It's simple to prove the creation of a UTXO: You just need to provide the transaction data, the Merkle branch, and block of the creating transaction.

Then, as a full-node, it is simple to check whether the output hasn't been spent yet: You're keeping track of the UTXO yourself, and if it hasn't been removed from your UTXO set, it's still unspent.

As a lightweight client doesn't have the full UTXO set at hand, how could it make sure that an output is still unspent? I see that BIP0064 introduced a getutxo message, but can't seem to find more about it. Is such an interface still in effect? Is there an option beyond polling a number of different nodes for a particular UTXO, or running a full-node?

Clarification of what I'm interested in: I've recently read the paper Sybil-Resistant Pseudonymization and Pseudonym Change without Trusted Third Parties. The proposed system BitNym manages pseudonyms by storing them in transaction outputs. A pseudonym stays valid until the anchoring output is spent. It is therefore of interest to check whether an output is still in the UTXO set.

4 Answers 4


There are currently 115 or so nodes which will answer the getutxos message. This is as good a source of this information as calling a 3rd party API. The problem with both of these sources is that they do not provide cryptographic proof.

It's not actually possible to prove an output unspent, for the simple reason that it may have been spent in a block found an instant after the proof was produced.

The idea of UTXO commitments would have miners publish a digest of the entire UTXO set in every block, which could be referenced to prove that a specific UTXO was unspent as of the lastest one, but you're probably also interested in any unconfirmed spends that are floating around out there.

It may be a better idea to ask your peers to try to prove that an output is already spent. Only confirmation should build your confidence in an incoming payment, but a spend proof in the form of a conflicting transaction (+ merkle branch, if found in the chain) can instantly lower your confidence to zero.

  • UTXO commitments seems to be exactly what I was looking for, thank you. The nodes are the XT nodes, right? I've edited the question to clarify what I am exactly interested in knowing.
    – Murch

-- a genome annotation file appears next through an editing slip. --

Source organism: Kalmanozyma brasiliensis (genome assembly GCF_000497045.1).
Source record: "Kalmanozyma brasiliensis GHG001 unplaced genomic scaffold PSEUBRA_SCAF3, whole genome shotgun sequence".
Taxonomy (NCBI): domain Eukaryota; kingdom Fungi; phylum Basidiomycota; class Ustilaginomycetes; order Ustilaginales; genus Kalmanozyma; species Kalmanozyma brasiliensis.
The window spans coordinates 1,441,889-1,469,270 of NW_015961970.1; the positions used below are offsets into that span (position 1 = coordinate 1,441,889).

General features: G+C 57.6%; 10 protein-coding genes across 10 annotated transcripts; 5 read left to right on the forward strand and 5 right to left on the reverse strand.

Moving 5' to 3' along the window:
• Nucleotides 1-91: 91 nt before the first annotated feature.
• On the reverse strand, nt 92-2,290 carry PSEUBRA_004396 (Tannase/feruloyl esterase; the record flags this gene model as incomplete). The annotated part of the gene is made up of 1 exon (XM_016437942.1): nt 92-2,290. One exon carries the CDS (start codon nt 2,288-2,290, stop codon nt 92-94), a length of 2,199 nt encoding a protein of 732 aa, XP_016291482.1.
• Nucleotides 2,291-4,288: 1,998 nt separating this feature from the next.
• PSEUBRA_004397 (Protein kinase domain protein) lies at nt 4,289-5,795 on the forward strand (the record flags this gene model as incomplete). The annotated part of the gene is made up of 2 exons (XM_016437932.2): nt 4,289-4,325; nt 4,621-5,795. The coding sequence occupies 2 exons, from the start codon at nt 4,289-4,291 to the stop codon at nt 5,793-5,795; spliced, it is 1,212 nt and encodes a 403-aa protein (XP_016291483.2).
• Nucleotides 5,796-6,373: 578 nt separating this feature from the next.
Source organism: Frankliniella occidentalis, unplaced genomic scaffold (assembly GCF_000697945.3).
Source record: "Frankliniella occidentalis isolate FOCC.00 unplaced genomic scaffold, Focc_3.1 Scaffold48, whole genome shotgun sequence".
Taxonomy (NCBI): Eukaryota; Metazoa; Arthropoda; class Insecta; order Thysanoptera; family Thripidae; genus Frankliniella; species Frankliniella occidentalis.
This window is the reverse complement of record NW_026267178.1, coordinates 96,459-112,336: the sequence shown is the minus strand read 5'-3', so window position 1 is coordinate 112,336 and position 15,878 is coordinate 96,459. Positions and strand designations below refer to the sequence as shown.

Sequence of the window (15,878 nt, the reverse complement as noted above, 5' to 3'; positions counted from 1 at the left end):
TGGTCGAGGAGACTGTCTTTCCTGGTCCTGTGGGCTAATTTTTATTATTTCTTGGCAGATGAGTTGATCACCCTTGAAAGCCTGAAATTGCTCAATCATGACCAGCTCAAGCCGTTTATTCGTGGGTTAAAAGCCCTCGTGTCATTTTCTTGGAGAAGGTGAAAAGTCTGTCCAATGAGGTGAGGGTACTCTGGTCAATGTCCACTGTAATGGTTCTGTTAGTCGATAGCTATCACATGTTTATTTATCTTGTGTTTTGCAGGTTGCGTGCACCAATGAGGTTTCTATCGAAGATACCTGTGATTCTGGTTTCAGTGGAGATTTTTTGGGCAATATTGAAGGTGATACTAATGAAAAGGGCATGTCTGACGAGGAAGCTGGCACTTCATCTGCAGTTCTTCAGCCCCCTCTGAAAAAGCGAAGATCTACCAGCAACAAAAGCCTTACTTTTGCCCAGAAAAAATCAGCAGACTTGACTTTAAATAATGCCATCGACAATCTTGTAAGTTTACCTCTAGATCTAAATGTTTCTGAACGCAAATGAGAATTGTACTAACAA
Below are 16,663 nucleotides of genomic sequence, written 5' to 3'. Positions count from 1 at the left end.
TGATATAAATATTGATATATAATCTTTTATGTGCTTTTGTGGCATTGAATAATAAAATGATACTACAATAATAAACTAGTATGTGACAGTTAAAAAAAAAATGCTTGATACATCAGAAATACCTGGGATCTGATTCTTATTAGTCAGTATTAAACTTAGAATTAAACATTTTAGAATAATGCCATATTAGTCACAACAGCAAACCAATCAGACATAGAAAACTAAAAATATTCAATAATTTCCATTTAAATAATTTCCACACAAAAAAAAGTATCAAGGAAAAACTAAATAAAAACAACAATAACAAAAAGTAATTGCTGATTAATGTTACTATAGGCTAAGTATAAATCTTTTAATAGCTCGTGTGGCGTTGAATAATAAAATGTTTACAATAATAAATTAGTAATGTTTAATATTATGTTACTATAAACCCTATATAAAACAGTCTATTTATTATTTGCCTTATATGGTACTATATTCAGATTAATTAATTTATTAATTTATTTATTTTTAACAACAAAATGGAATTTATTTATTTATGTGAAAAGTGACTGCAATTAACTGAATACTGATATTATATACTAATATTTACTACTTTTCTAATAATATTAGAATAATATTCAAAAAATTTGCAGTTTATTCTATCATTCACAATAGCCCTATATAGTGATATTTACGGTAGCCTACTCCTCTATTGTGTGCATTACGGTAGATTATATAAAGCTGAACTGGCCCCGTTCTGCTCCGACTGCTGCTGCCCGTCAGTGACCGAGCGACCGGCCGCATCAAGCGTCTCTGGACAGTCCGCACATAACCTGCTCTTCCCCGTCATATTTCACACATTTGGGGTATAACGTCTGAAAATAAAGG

Apr 27, 2016 at 8:32

As a lightweight client doesn't have the full UTXO set at hand

I assume you're right and in addition to your second message, I suppose the only way to check UTXO without BIP64 is to call a full node.
Here is a simple exemple to do that :

curl "https://bitcoin.toshi.io/api/v0/addresses/12c6DSiU4Rq3P4ZxziKxzrL5LmMBrzjrJX/unspent_outputs"

from https://toshi.io/docs/#get-address-unspent-outputs


It appears that BIP64 was reverted soon after it was merged, and only lived on in BitcoinXT as Mike Hearn originally introduced it for his Lighthouse application. The getutxo message is also not part of Bitcoin Classic, as Classic was forked from Core, and not from XT.

Therefore, it seems to me that being sure an output is still unspent is only practical by running your own full-node to query with gettxout.

Please feel free to correct me, if the above is not accurate.


I don't think an SPV node can know for sure for 0-conf transactions.

However, once the transaction is in a block, the full node will provide you with a Merkle path proving that this transaction is part of that block. So then you're sure and if you also keep track of the PoW and subsequent blocks you can count how many confirmations the transactions has.

  • Yeah, the proof of the contrary is trivial, no question. I am however actually wondering about the stated problem: How can a lightweight node be reasonable sure about an output not being spent yet?
    – Murch
    Apr 26, 2016 at 13:22
  • Ah you mean the question as "without waiting for a confirmation". Another way would be to trace back the input of the transaction all the way back to the coinbase transaction(s). Downloading only the (parts of the) blocks that are relevant along that graph. That could add up to serious amounts of data (worst case the whole blockchain I guess). However, if UTXO commitments ever become a thing, a light client might do the above tracing only until it has a UTXO commitment. Or depending on how the UTXO commitments will work, no tracing at all: every block contains a delta to update the UTXO set.
    – Jannes
    Apr 26, 2016 at 21:00
  • No, I mean, that it is still in the UTXO set.
    – Murch
    Apr 27, 2016 at 0:20
  • I've edited my question to clarify my interest.
    – Murch
    Apr 27, 2016 at 8:42

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